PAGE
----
As the world’s population grows, so does the demand for clean water. Unfortunately, climate change, increased global consumption, and pollution has brought things to the point where more clean water is needed than what is supplied. This puts a heavy pressure on water utility services to look for ways to become more efficient, since water scarcity also has a significant effect on public health, on other industries and on worldwide economy as a whole.
One aspect of water utility services that could always use an improvement is information gathering. With various factors that can negatively affect the amount of water production, efficient information gathering and transmission can go a long way in cutting down response times to various issues, thus minimizing wastage of resources. For example, information about a leak occurring in the mainline can be addressed as soon as possible if there is a quick way to relay the information to the repair crew. With the help of industrial wireless broadband technologies and Internet of Things deployments (IoT), water utility services can be more efficient than before.
There are plenty of ways in which wireless broadband can have a huge impact on water utility services. Here is a glimpse of how the technology can be applied to different aspects of the production of fresh water.
More Effective IoT solutions
For fresh water production plants and distribution facilities, smart devices capable of relaying information automatically from one site to another is essential to making sure production remains consistent despite the occurrence of issues. Once sensors in one plant start detecting a decrease in production of fresh water, for example, information can be relayed to another plant so that production in that plant can increase to compensate for the issue by producing more water until problems in the first site are fixed.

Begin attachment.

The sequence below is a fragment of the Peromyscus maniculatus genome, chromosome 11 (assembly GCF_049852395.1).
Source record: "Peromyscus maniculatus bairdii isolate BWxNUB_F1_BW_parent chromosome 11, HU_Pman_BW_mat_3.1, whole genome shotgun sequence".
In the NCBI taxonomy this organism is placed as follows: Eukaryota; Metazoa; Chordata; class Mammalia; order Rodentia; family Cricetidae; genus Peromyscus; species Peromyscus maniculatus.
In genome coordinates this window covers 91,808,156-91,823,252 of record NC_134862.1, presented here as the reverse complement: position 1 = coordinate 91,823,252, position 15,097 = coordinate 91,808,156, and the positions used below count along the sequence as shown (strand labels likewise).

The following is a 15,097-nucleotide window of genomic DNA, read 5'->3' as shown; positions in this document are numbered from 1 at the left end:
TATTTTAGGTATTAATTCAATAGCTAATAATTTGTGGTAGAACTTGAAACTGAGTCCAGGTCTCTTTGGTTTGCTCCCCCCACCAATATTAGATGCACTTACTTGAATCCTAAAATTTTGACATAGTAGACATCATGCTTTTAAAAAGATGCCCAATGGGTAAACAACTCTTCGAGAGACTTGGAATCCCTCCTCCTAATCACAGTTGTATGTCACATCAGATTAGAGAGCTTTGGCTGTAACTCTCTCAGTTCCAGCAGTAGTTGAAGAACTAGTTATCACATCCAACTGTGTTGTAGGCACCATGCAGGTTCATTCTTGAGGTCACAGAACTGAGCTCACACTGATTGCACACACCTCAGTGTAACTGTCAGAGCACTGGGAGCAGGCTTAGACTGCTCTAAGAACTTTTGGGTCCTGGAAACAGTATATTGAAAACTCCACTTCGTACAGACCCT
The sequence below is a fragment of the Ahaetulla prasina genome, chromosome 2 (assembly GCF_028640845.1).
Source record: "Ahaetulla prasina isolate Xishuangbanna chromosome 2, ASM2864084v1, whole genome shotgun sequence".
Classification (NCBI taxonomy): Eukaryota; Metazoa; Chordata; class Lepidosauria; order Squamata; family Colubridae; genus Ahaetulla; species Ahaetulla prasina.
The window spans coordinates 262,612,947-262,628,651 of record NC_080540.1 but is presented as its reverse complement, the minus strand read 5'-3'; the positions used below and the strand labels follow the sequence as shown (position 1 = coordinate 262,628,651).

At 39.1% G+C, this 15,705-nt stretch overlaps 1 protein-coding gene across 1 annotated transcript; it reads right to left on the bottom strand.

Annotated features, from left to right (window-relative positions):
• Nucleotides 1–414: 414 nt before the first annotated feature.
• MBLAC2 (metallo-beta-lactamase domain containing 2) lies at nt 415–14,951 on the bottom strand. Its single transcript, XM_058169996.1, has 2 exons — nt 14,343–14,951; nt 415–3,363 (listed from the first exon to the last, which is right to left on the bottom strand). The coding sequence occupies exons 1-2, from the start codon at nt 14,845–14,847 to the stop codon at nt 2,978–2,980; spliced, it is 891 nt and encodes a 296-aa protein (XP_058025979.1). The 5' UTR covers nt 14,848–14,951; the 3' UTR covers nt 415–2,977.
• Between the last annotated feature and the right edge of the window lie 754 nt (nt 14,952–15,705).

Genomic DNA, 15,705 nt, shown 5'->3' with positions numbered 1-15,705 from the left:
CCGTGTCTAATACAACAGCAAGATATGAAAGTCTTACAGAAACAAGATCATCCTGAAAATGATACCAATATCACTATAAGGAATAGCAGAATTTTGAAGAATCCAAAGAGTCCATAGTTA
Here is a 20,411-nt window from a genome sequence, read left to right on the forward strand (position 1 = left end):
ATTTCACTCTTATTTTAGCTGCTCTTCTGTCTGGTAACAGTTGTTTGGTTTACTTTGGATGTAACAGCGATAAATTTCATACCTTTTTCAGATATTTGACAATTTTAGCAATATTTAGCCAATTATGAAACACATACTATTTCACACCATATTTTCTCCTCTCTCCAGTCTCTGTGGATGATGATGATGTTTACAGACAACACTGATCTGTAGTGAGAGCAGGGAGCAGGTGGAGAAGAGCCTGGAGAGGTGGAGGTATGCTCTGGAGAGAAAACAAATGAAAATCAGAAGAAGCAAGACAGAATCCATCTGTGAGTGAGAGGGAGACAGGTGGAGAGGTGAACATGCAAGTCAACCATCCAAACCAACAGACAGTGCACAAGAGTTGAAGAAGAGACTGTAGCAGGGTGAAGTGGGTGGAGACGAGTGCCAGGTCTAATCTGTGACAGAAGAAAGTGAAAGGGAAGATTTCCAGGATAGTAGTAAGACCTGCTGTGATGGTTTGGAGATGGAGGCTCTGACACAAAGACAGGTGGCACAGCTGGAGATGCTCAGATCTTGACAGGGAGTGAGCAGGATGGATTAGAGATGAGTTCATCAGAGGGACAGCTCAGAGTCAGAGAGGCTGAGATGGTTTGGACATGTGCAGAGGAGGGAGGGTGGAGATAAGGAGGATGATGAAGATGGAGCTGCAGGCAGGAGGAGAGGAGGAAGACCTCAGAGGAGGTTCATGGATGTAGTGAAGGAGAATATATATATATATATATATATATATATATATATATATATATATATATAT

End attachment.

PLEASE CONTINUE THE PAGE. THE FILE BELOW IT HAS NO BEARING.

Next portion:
Because some water plants are located in areas where establishing wired internet coverage is impractical, the best option for them to stay connected is by using wireless broadband solutions. Compact, cost-effective, and easy to deploy, wireless broadband technologies allow multiple plants, devices, and to personnel coordinate the production and distribution processes regardless of their location.
Engineers working on monitoring and maintenance of water plants often have to resort to 3G/4G connections to keep their internet-capable devices updated with the information necessary to keep plants running smoothly. Unfortunately, some water plants are located in areas where mobile broadband is inconsistent or in extreme cases, nonexistent.
By using wireless broadband technology to provide DSL or fiber optic-level reliability, plus strategically-placed WiFi hot spots around a facility’s premises, it’s possible for water plants to significantly cut down on connectivity costs by letting multiple devices access the internet through a single subscription.
While relatively unknown to many, sabotage and criminal activity pose a common threat to water utility services. Unauthorized people can compromise the integrity of equipment and facilities, or stored water may be stolen and sold for personal profit. With wireless broadband, it’s possible for security cameras to be placed almost anywhere, providing better visual coverage of the facilities. Furthermore, industrial-grade wireless broadband also allows for bandwidth that enable facilities to process other bits of information such as data from facial scanners and higher resolution videos from security cameras.
Wired internet options are often leased from telecommunication service providers. As the years pass, these conventional wired options get phased out and replaced by more advanced alternatives. Unfortunately, these alternatives can become too expensive, making them impractical for 24/7 operation in water plants.
By using private wireless broadband to stay connected, utility companies can keep the same (or even better) level of connectivity at a fraction of the cost. Also, private wireless broadband services offer a better degree of control over bandwidth since conventional wired options often have to impose a maximum limit to keep bandwidth distribution fair for all users in an area.
Water is easily one of the most precious resources available, which is why everything has to be done to make sure there’s enough fresh, consumable water flowing for everyone. Despite the various threats that aggravate water shortage, wireless broadband along with other innovations in fresh water production and distribution will be instrumental in turning the tide against the threat of water shortage.